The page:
Updated: Nov 30, 2021
Apart from the minor, unimportant fact that Google didn’t hire me.
Humans are the only species that have to work for a living. It is a curse that we have invited upon us. OK, other animals have to make an effort to find food, seek a mate, or find a safe place to sleep. But all that is not “work” in my opinion. It’s the same as ordering groceries, working hard to make an impression on your first date, and locking the door before going to bed. It is just survival.
But humans have to work, not because we have to survive, but because it is the norm. Even if you are a billionaire’s progeny (I won’t take names, but look around), you can’t just sit around and enjoy. You still have to put in 8 hours a day of work, be it working for your foundation or sitting on board meetings.
So, to work or not is not a choice. But some do have a choice in who they work for, what they do and how they spend one-third of their lives (make that half their waking lives) at “work”. Despite my dad not being a billionaire, or even a thousandaire, I am one of those who had a choice. I got lucky breaks, being at the right place at the right time.
I must say I have enjoyed most of my career. But there was a phase when I was not enjoying what I was doing, which led me to introspect. I had choices, but I had to pick one. I thought hard about what mattered to me and arrived at something very close to the Japanese concept of Ikigai.
But my framework was a little different. In mine, what the world NEEDS and what you can be PAID FOR were the same. Further, I found that the Ikigai framework missed one important aspect: how much of each. I love playing the guitar, and I can get paid for it, but not enough to make a living. I like software programming, and I can get paid quite a lot for it in comparison.
The key thing was the word enough. What I am good enough at. What I can get paid enough for. What I love enough to continue doing most of my waking hours. Once I understood that it became easy. I set my compensation target to a quarter of what I was earning because that was more than enough. I raised the bar on the love aspect of what I was doing. I laid down rules such as the freedom to pick things I wanted to do, innovation, challenging work, and not having to manage people. There was also an unvoiced expectation that I realized much later.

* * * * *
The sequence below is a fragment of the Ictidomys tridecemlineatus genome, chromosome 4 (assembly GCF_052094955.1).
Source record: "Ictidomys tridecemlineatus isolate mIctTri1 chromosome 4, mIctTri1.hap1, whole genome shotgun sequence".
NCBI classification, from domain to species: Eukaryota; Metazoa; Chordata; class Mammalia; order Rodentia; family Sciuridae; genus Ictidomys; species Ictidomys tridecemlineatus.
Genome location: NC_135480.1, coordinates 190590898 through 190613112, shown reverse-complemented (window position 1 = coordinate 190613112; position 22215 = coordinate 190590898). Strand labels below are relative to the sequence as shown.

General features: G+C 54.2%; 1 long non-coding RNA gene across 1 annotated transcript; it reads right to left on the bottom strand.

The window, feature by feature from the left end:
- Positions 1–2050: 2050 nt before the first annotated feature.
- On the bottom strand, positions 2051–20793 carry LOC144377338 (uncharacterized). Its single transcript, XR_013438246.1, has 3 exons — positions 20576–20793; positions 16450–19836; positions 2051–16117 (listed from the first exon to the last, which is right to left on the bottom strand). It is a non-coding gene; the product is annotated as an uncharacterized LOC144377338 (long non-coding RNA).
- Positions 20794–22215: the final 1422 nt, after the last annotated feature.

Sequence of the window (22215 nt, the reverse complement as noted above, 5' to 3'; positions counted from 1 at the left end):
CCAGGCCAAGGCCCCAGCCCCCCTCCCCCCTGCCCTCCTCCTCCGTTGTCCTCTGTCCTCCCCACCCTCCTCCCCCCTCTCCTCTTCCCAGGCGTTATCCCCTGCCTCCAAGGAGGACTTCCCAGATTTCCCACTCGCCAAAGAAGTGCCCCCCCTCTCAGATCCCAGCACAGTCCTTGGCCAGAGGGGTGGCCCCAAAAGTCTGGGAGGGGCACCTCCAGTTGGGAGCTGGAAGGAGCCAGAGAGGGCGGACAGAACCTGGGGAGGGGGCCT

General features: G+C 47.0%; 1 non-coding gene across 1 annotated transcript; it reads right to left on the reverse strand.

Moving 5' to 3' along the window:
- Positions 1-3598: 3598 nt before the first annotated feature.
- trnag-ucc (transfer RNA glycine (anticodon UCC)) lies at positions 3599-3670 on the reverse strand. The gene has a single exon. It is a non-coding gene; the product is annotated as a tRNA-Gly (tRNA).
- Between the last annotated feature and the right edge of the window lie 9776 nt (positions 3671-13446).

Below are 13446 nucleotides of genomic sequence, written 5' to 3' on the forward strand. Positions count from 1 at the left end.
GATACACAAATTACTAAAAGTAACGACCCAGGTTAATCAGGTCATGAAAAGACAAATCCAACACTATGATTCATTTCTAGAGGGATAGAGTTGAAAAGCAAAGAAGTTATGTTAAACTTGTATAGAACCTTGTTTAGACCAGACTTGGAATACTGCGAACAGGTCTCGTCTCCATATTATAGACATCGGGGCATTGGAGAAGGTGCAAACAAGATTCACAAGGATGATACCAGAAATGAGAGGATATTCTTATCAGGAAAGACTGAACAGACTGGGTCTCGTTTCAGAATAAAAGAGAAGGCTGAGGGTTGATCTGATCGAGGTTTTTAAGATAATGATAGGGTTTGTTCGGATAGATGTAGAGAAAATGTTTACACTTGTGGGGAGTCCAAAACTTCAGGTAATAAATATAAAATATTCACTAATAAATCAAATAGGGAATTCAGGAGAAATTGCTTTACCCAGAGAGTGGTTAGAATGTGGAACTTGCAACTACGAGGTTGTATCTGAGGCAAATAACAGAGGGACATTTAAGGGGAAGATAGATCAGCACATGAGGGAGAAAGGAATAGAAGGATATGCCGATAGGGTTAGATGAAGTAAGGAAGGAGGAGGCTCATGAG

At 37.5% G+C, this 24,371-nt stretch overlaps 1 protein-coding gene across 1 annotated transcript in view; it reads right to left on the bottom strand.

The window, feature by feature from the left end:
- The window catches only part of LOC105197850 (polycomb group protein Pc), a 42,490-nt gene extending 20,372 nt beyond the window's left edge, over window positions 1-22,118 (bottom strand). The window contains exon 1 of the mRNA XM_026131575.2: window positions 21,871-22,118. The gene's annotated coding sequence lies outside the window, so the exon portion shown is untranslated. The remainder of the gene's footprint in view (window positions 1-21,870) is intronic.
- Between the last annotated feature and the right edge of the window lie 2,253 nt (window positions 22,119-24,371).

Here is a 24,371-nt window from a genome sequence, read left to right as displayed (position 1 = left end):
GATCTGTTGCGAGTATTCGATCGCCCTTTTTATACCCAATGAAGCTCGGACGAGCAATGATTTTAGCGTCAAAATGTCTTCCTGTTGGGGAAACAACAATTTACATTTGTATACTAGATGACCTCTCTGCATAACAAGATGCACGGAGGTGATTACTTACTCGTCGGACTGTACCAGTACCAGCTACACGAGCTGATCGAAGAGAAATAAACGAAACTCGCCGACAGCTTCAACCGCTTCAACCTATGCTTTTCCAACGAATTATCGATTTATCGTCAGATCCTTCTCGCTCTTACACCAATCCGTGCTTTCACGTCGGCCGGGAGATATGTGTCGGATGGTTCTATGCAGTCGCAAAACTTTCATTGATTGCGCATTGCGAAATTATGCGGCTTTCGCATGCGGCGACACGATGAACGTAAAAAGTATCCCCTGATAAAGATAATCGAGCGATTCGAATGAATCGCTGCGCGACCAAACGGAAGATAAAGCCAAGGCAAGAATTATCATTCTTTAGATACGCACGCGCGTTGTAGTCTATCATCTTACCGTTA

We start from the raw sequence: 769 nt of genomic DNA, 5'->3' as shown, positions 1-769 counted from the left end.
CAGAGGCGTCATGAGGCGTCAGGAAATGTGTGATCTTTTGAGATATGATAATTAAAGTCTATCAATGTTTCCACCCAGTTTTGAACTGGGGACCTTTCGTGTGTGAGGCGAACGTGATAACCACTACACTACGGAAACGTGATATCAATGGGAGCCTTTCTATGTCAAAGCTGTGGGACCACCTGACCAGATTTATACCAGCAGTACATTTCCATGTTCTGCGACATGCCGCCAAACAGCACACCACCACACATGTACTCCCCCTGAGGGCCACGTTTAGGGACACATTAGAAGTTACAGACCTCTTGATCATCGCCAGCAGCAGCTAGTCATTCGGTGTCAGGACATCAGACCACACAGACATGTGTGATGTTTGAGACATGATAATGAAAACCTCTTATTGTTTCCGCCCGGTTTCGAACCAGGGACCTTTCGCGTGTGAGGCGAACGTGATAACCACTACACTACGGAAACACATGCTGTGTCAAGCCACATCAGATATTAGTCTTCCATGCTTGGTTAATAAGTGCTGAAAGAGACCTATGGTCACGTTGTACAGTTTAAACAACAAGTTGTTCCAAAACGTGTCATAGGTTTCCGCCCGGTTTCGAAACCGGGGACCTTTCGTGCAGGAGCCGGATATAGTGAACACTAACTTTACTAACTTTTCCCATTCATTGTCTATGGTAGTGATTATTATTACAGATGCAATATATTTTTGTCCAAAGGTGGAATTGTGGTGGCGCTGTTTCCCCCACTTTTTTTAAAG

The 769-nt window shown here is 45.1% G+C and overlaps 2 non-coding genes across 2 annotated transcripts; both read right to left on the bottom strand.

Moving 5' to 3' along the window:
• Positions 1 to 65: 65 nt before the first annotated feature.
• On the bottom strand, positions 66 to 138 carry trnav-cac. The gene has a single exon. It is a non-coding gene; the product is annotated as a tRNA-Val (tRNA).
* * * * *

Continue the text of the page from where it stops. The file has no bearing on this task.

I set out to find such a company. One that would let me be myself and value that, rather than “promote” me to something that I was capable of if stretched but didn’t aspire to. Let me innovate, find problems to solve, issues to fix and go after them — one that would value my technical experience just for that and not for extending it to management.
When I met the founders of AgroStar for a job, I told them these expectations. “Let me explore the challenges and opportunities, and give me time to work to solve them,” I said. They laughed, “That is exactly how we work too!” We didn’t talk about a joining date. We didn’t talk about a designation or title. I had a problem with the location (I lived in Bangalore, but the company was in Pune), but they said they’d take care of the travel and the stay. So we shook hands and said, “Great. Let’s get to work!” And that was it.
But there was something subconscious, yet an important aspect, that helped the decision. You see, I was consulting with AgroStar and had met their team many times before the chat about a job. In all those visits, one thing stood out: the warmth I felt when I walked into the office. Even though I was not an employee, I saw the team conscious of my comfort and well-being. I would find lunch at my desk without my asking. Someone would move to a beanbag and give me their desk if I had trouble finding a place to work. Someone else bought me a keyboard and monitor because I was uncomfortable on my laptop. So many little things showed that everyone cared.
The funny thing is that all this was business-as-usual for AgroStar. When they re-did the culture and value statements, I found no mention of warmth and caring. It took an outsider like me to point out something so valuable. But once I did, 12 principles became a lucky 13, with “We care!” as the last entry.
I think I am a nerd. But every person, however nerdish, needs the human touch, the caring and belonging. I can find many coding challenges, problems to solve at Leetcode or GeeksForGeeks. We can fill our lives with them. But it is wonderful to find a company that cares for you and values whatever little you do and love to do. This was the unvoiced expectation, one that I didn’t even know I had.
And that’s why I didn’t apply to Google.